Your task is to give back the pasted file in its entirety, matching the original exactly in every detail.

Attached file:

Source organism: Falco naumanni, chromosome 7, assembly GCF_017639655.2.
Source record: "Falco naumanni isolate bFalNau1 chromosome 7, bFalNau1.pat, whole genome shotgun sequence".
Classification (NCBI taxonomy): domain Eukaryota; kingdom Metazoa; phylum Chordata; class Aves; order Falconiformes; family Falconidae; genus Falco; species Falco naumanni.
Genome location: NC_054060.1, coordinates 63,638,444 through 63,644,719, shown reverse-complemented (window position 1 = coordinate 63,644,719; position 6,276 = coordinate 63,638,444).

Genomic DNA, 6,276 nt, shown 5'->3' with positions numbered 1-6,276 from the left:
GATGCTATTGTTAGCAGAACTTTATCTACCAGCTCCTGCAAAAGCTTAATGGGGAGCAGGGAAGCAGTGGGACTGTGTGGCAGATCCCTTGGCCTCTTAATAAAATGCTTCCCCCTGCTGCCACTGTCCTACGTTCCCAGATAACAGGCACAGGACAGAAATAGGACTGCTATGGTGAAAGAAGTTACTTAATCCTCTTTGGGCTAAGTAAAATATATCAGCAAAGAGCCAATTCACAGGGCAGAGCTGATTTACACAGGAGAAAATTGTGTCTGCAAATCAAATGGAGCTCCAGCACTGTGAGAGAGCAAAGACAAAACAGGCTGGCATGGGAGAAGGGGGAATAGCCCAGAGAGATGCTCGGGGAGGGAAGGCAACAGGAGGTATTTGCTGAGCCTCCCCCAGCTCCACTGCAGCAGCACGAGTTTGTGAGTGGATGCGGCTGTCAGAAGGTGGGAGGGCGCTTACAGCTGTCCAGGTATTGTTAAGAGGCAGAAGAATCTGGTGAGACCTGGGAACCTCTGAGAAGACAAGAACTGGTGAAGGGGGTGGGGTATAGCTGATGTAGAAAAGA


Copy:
Source organism: Falco naumanni, chromosome 7, assembly GCF_017639655.2.
Source record: "Falco naumanni isolate bFalNau1 chromosome 7, bFalNau1.pat, whole genome shotgun sequence".
Classification (NCBI taxonomy): domain Eukaryota; kingdom Metazoa; phylum Chordata; class Aves; order Falconiformes; family Falconidae; genus Falco; species Falco naumanni.
Genome location: NC_054060.1, coordinates 63,638,444 through 63,644,719, shown reverse-complemented (window position 1 = coordinate 63,644,719; position 6,276 = coordinate 63,638,444).

Genomic DNA, 6,276 nt, shown 5'->3' with positions numbered 1-6,276 from the left:
GATGCTATTGTTAGCAGAACTTTATCTACCAGCTCCTGCAAAAGCTTAATGGGGAGCAGGGAAGCAGTGGGACTGTGTGGCAGATCCCTTGGCCTCTTAATAAAATGCTTCCCCCTGCTGCCACTGTCCTACGTTCCCAGATAACAGGCACAGGACAGAAATAGGACTGCTATGGTGAAAGAAGTTACTTAATCCTCTTTGGGCTAAGTAAAATATATCAGCAAAGAGCCAATTCACAGGGCAGAGCTGATTTACACAGGAGAAAATTGTGTCTGCAAATCAAATGGAGCTCCAGCACTGTGAGAGAGCAAAGACAAAACAGGCTGGCATGGGAGAAGGGGGAATAGCCCAGAGAGATGCTCGGGGAGGGAAGGCAACAGGAGGTATTTGCTGAGCCTCCCCCAGCTCCACTGCAGCAGCACGAGTTTGTGAGTGGATGCGGCTGTCAGAAGGTGGGAGGGCGCTTACAGCTGTCCAGGTATTGTTAAGAGGCAGAAGAATCTGGTGAGACCTGGGAACCTCTGAGAAGACAAGAACTGGTGAAGGGGGTGGGGTATAGCTGATGTAGAAAAGA